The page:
Markets were held back by weakness in the healthcare and banks sectors. Healthcare stocks were hit by some disappointing earnings reports in the US, which compounded concerns over drug pricing, while in the banks sector eurozone lenders suffered from further worries over the impact of negative interest rates on profits and balance sheets.
Mining and energy stocks were among the strongest performers in the week, helping markets with large natural resource weightings, such as the UK. Commodity prices continued to rebound, boosted by a weaker US dollar, reduced supply, and hopes that Chinese demand may be stabilising. Brent crude oil prices rose to USD 41 per barrel, which is around 50% higher than the lows reached earlier in the year.
Other cyclical sectors also continued to perform well, with carmakers, industrials, technology companies and property companies all continuing to benefit from hopes that the European Central Bank’s (ECB’s) latest stimulus package, announced earlier this month, would boost regional economic growth.
So far, the ECB’s announcement has been felt most keenly in the corporate bond market, where the decision to include non-financial corporate bonds in its asset purchase programme has pushed yields below 1% to their lowest level in over a year. This drop in yields has prompted a wave of corporate bond issuance as firms look to take advantage of the low cost of borrowing.
The question now is what Eurozone firms will do with these newly-borrowed funds. In theory, this new wave of borrowing will make its way into the real economy via increased business investment. However, it is also possible that firms will use the funds to boost their dividend and share buyback programmes.
In the UK, meanwhile, the Bank of England kept interest rates on hold following the latest meeting of its Monetary Policy Committee. Given uncertainty ahead of the European Union referendum, falling inflation expectations and the UK government’s continued commitment to reduce the country’s large budget deficit, UK rates are expected to remain on hold through 2016, with some forecasters even suggesting rates may now need to fall further to support UK growth.
Global Emerging Markets：
The MSCI Emerging Markets Index rose 2.2% in the week to 18 March, helped by strengthening oil prices and a weaker US dollar.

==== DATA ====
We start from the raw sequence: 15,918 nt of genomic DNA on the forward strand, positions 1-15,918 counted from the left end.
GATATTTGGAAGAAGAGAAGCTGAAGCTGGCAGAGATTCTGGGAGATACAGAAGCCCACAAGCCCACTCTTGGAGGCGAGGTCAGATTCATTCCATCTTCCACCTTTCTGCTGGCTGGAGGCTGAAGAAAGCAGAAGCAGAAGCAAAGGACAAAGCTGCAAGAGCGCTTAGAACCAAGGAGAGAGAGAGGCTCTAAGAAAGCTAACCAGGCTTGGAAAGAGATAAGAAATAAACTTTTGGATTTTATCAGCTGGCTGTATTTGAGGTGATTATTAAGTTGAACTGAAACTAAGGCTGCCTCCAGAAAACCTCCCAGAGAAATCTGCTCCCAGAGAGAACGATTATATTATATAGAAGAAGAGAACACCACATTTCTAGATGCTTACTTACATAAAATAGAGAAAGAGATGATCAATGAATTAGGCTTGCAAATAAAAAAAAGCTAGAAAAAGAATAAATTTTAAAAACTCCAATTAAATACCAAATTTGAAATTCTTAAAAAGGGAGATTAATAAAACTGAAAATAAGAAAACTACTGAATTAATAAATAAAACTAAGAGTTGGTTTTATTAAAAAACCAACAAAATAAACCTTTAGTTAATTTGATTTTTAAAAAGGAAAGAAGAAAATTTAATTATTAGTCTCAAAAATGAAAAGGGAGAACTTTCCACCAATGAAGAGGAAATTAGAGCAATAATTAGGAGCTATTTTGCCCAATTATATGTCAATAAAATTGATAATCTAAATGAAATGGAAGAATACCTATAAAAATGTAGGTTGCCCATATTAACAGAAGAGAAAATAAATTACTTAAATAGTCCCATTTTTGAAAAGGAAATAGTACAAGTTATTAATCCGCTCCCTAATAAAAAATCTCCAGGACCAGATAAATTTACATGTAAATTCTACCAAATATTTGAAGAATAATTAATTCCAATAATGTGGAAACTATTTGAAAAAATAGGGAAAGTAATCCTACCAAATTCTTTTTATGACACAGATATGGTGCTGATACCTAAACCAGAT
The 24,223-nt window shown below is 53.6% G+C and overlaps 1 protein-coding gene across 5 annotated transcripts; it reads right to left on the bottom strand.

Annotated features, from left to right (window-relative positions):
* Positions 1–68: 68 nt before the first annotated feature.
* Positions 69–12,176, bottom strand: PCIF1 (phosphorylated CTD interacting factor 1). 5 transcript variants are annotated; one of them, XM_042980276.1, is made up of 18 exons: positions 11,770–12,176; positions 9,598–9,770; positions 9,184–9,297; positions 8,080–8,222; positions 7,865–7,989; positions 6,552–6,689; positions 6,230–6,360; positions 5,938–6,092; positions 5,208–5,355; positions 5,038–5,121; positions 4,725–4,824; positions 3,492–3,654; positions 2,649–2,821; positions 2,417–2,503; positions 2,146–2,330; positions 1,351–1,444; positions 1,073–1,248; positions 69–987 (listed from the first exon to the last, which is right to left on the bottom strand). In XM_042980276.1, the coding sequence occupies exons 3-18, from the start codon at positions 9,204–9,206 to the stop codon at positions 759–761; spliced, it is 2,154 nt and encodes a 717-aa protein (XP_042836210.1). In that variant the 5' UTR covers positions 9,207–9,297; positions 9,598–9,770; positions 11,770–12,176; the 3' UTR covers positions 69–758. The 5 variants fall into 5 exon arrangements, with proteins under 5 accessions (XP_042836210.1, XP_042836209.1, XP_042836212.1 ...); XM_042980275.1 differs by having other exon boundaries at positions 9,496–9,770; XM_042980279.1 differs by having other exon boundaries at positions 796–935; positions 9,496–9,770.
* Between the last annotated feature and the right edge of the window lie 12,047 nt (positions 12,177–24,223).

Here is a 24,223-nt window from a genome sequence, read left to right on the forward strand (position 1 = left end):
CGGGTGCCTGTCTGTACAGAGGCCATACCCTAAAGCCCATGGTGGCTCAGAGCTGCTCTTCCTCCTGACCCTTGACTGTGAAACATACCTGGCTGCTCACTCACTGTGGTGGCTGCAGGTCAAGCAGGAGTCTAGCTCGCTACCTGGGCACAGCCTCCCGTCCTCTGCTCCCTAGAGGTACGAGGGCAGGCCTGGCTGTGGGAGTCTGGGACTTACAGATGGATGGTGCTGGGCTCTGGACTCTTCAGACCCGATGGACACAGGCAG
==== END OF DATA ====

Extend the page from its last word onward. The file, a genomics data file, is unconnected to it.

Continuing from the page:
Russia’s energy-heavy RTS was the strongest performer among the major markets, jumping 4.7% as Brent crude touched a three-month high on hopes of output cuts. Russian industrial production rose 1.0% year on year in February, ahead of expectations, contributing to a picture of surprising economic resilience in the second phase of the oil price slump.
Elsewhere in emerging Europe, Hungary’s BUX returned 1.3%, supported by hopes for additional monetary easing from the central bank when it meets this week. Poland’s WIG was up 2.2%, while the Czech PX added 0.8%.
In Latin America, hopes of political change continued to lift Brazil’s Bovespa, which gained 2.4%. Last week, the lower house of Congress approved a committee to investigate election spending fraud allegations against President Dilma Rousseff, while a Supreme Court judge stripped ex-president Lula da Silva of a new role in Rousseff’s cabinet amid suspicions he was given the role to protect him from arrest.
Mexico’s IPC was up 1.7%. The central bank left its benchmark interest rate unchanged at its meeting on Friday, as expected, following last month’s surprise rise, which boosted the peso and calmed currency market nerves.
In emerging Asia, the MSCI China rose 3.0%, reflecting greater confidence in the economic outlook and the ability of the authorities to support growth. India’s Sensex closed the week 0.9% higher.
Bonds & Currency：
US Treasury yields rallied this week, spurred by the Federal Reserve’s hesitance to lift rates. Treasuries ended the week with five-, 10- and 30-year yields at 1.34%, 1.88% and 2.68%, respectively.
Primary activity in investment grade credit corporates picked up last week, with nearly USD 36 billion in new supply. The Barclays US Credit Index Option-Adjusted Spread (OAS) finished the week tighter by 7 basis points (bps), ending at 162bps. High yield bond yields and spreads, meanwhile, declined 24bps and 16bps to end the week at 8.80% (7.59% ex-commodities) and 742bps.
*Source: J.P. Morgan Asset Management
Money Matters 1 June 2023
Stocks fall as economic data declines Most major markets finished in the red in a week that saw worse-than-expected economic data from the UK and